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Invasive species killing Crepe Myrtles in Green Country

Invasive species killing Crepe Myrtles in Green Country (KTUL)

Crepe Myrtle Bark Scale is a plant parasite that's killing Crepe Myrtles at an alarming rate in the Tulsa area.

The little white spots on the bark of Crepe Myrtles are home to the parasite.

"Underneath that shell, they are literally sucking the life out of your plant. Fifty or 100 wouldn't have any impact at all, but tens of thousands, yeah," said Barry Fugate, director of horticulture at the Tulsa Garden Center.

Crepe Myrtle Bark Scale doesn't typically limit itself to 50 or 100, though.

"One female can lay, in each season, 100 to 300 eggs, so keep multiplying that and you'll have an idea of just how many thousands of these you can have on your plant in a short period of time," said Fugatt.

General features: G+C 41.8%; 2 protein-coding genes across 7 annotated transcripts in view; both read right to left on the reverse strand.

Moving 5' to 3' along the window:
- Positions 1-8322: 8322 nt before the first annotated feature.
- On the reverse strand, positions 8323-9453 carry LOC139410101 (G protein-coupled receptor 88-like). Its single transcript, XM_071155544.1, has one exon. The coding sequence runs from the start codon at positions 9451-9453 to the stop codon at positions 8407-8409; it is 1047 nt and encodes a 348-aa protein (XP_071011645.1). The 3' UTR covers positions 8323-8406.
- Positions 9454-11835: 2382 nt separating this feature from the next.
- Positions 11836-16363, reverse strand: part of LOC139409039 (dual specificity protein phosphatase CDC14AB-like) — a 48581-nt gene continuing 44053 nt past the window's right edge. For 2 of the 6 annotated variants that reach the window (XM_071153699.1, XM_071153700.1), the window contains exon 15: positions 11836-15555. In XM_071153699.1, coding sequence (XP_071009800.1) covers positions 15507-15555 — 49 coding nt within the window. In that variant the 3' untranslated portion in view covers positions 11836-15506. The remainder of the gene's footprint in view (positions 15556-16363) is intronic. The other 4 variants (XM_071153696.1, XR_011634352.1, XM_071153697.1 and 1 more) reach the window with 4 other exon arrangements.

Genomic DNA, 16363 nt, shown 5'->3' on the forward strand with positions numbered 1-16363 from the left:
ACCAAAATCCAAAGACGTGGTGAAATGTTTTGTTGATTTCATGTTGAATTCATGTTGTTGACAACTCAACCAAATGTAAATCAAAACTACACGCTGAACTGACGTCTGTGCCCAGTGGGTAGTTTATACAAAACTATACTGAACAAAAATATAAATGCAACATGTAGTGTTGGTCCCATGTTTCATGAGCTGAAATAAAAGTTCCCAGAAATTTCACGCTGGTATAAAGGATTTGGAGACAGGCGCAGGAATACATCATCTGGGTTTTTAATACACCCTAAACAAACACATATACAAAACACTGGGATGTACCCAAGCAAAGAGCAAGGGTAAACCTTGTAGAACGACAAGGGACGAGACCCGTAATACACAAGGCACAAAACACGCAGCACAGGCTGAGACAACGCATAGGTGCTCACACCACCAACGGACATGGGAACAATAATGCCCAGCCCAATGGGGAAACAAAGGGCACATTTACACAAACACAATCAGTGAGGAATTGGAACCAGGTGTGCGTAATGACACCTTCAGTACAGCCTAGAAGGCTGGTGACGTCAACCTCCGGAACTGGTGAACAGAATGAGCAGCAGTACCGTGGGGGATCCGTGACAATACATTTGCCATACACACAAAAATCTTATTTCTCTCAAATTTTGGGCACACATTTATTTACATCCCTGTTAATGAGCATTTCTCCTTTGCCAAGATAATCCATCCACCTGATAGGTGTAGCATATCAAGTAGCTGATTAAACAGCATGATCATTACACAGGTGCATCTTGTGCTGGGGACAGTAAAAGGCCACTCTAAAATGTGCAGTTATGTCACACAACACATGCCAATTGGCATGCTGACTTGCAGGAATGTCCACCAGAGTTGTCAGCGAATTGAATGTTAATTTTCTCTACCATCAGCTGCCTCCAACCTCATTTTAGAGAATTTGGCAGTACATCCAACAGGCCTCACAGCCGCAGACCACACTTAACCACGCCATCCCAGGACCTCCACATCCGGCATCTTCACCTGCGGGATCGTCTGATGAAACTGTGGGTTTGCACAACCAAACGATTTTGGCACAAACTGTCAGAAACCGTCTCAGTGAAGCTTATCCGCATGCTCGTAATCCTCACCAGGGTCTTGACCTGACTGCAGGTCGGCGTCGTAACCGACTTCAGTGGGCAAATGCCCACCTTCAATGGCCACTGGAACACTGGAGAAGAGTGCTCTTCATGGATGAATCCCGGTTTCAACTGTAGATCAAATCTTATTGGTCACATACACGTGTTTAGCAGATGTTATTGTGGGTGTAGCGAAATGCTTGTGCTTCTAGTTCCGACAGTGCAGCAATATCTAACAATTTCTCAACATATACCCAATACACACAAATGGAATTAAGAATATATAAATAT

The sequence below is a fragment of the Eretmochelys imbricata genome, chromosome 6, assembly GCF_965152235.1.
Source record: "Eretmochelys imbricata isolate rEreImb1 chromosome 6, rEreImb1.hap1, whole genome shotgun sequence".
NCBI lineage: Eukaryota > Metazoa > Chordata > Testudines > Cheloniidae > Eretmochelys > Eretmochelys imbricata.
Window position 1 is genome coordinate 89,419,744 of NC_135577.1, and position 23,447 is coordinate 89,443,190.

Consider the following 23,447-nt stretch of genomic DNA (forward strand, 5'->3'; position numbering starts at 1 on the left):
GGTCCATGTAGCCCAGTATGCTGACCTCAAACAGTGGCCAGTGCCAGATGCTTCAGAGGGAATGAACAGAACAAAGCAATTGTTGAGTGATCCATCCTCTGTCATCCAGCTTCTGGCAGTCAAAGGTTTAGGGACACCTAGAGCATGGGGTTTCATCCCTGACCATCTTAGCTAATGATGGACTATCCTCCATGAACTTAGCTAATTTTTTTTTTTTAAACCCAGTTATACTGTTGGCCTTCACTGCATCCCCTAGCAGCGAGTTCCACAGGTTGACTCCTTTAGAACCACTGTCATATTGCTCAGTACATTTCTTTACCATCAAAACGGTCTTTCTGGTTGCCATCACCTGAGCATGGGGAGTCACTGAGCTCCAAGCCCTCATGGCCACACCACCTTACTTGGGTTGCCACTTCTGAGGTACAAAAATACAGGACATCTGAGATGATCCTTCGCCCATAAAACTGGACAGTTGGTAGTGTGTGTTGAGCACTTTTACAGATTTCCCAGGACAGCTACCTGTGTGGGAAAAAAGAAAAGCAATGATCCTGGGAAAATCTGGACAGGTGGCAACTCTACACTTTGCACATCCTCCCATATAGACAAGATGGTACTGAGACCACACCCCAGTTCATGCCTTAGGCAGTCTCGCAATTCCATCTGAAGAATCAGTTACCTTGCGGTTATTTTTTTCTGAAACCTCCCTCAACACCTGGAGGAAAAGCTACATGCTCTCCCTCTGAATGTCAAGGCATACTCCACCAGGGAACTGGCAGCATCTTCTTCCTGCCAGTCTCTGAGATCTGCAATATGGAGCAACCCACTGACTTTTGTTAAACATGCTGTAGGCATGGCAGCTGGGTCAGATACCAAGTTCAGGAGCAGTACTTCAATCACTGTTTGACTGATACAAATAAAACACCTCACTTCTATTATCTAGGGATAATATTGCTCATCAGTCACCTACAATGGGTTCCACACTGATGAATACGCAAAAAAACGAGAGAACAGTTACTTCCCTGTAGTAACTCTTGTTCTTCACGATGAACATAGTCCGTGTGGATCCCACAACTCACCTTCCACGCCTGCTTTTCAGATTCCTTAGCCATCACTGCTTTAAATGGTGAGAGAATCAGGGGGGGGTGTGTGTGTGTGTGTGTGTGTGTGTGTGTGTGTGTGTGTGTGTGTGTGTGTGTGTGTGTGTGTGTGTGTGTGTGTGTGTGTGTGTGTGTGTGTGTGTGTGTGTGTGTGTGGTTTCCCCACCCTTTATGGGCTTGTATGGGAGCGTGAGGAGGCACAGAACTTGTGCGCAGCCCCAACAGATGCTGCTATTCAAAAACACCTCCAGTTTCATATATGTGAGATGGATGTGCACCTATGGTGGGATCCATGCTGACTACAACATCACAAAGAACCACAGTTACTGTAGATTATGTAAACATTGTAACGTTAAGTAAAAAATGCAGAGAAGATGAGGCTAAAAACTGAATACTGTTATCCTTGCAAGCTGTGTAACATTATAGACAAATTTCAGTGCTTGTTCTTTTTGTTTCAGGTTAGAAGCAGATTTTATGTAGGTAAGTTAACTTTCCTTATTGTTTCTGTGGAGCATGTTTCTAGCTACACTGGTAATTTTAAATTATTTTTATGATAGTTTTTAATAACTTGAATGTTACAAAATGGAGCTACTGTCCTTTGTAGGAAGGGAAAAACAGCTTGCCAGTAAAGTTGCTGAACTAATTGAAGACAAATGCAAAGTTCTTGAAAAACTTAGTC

Like the insects, Crepe Myrtles came from China and because the American version of these trees has never adapted to those insects, it is killing them quickly.

The bugs can be carried from plant to plant on the feet of birds or other various methods.

It is possible to protect your plants, however.

"It's called ultra-fine spray oil, and the time to spray that is now, but not on a day like today where it's 40 degrees. The temperature needs to be above 50 degrees. Very thorough coverage. It's not going to do a bit of good if you don't spray all the way around that plant. You want to coat this insect, what you're trying to do is suffocate the insect," said Fugatt.

If left unchecked, the millions of Crepe Myrtles scattered across the country could be wiped out.

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